ENGLISH POETRY 1579-1830: SPENSER AND THE TRADITION
Thomas Babington Macaulay
Anonymous, "Bab. Macaulay conveyed to India" Fraser's Magazine 9 (March 1834) 372-73.
Thomas Babington Macaulay:
1810: Hannah More
1830: John Wilson
1830: William Maginn
1833: Allan Cunningham
1834: William Maginn
1844: Leigh Hunt
1844: R. H. Horne
1845: George Gilfillan
1846: Walter Savage Landor
1846: John Dix
1849: John Gibson Lockhart
1850 ca.: Leigh Hunt
1851: Dr. David Macbeth Moir
1862: Thomas Arnold
1871: S. C. Hall
1880: Thomas Humphry Ward
1882: Epes Sargent
1819: Samuel Taylor Coleridge
1821: Margaret Holford
1821: John Keats
1822: William Gifford
1823: Isaac D'Israeli
1823 ca.: William Hazlitt
1823 ca.: William Maginn
1830: Thomas Campbell
1830: Rev. George Croly
1830: William Jerdan
1830: John Gibson Lockhart
1830: Thomas Babington Macaulay
1830: Sir Walter Scott
1830: Alaric Alexander Watts
1831: Mary Russell Mitford
1831: Caroline Norton
1831: John Wilson
1832: Allan Cunningham
1832: Isaac D'Israeli
1832: James Hogg
1832: William Roscoe
1832: William Wordsworth
1833: Samuel Taylor Coleridge
1833: Dr. David Macbeth Moir
1834: William Harrison Ainsworth
1834: Sir Samuel Egerton Brydges
1834: William Godwin
1834: Leigh Hunt
1834: Thomas Babington Macaulay
1835: Charles Lamb
1835: Alaric Alexander Watts
1836: Rev. William Lisle Bowles
Thee may the waves in safety bear,
Thee the home-turning needle safely guide;
No wind that brings delay or fear
Insult thy cordage, turn thy prow aside!
Safe to the angry Cape of Hope,
And safe to the sainted Helen's namesake rock,
Unharmed in timber and in rope,
Swift ship! conduct Reform's own bantam-cock.
To thee is trusted Whiggery's Bab;
Take him, and bring him — five years past — again;
For Westminster must have his stab:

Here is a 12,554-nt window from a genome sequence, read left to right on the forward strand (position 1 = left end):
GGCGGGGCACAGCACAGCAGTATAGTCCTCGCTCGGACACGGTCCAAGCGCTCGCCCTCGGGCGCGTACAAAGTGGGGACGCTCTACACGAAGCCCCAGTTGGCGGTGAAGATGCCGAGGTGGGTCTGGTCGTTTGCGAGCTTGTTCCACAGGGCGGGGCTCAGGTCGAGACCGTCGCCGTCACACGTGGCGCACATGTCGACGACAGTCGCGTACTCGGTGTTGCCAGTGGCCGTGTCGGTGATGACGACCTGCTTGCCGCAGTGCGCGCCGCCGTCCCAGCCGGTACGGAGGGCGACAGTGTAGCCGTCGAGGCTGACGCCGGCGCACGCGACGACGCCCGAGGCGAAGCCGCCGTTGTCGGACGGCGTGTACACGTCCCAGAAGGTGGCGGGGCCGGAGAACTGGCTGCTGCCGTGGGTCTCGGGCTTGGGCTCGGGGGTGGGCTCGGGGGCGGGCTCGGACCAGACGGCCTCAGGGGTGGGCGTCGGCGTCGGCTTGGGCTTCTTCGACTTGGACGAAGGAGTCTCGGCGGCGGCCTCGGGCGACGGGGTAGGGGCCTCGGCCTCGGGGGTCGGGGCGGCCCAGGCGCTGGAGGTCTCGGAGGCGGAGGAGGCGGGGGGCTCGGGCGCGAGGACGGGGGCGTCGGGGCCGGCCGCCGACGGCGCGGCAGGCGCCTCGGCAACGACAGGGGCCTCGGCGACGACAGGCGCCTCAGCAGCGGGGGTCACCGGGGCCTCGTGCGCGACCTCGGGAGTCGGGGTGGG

Let not Leeds ask her better half in vain.
He must return, to raise his voice
For freedom's triumph; and, with kindling eye
And glowing cheek, bid Bull rejoice
In his dear Jove-like load, democratie.
(For, like the fair Europa, when,
Rough surges past, she knew for worshipful
That four-foot — king of gods and men!
Democratie will sweetly kiss her Bull.)
Hard heart of man, and breast of brass!
That dares, with senseless pride and folly rank,
Over the yesty deep to pass,
Trusting for safety to a two-inch plank!
And must Macaulay look on sharks,
Sea-serpents, tigers, elephants, and whales—
And pine to hear or feed on larks,
And languish for the song of nightingales?
But hearts of triple brass are they,
Mere cyphers, yellow stalks of Indian corn—
Whose follies take from us away
The noblest patriot that was ever born.
Confound them! we our Bab, must want,
Because they will not counsel take from Grey,
Nor follow the advice of Grant,
To rectify the errors of their way.
Great must have been their long misrule,
Their misdeeds many, since, to set them right,
Our dearling Bab, consents to pule,
And for a yellow hide exchange his white!
'Tis not for money that he goes—
The patriot has his path of duty found;
The son of Zachary — he knows
Money can't make a rotten liver sound.
The India House! the India House!
The nabobs there deserve our indignation;
Why won't they let our Whiggery chouse
Them of their rights, their honour, fortune, station?
Thus men in their brute folly work
The very thing their fears do most mistrust;
They for a log will take a stork,
Then have, not what they would, but what they must.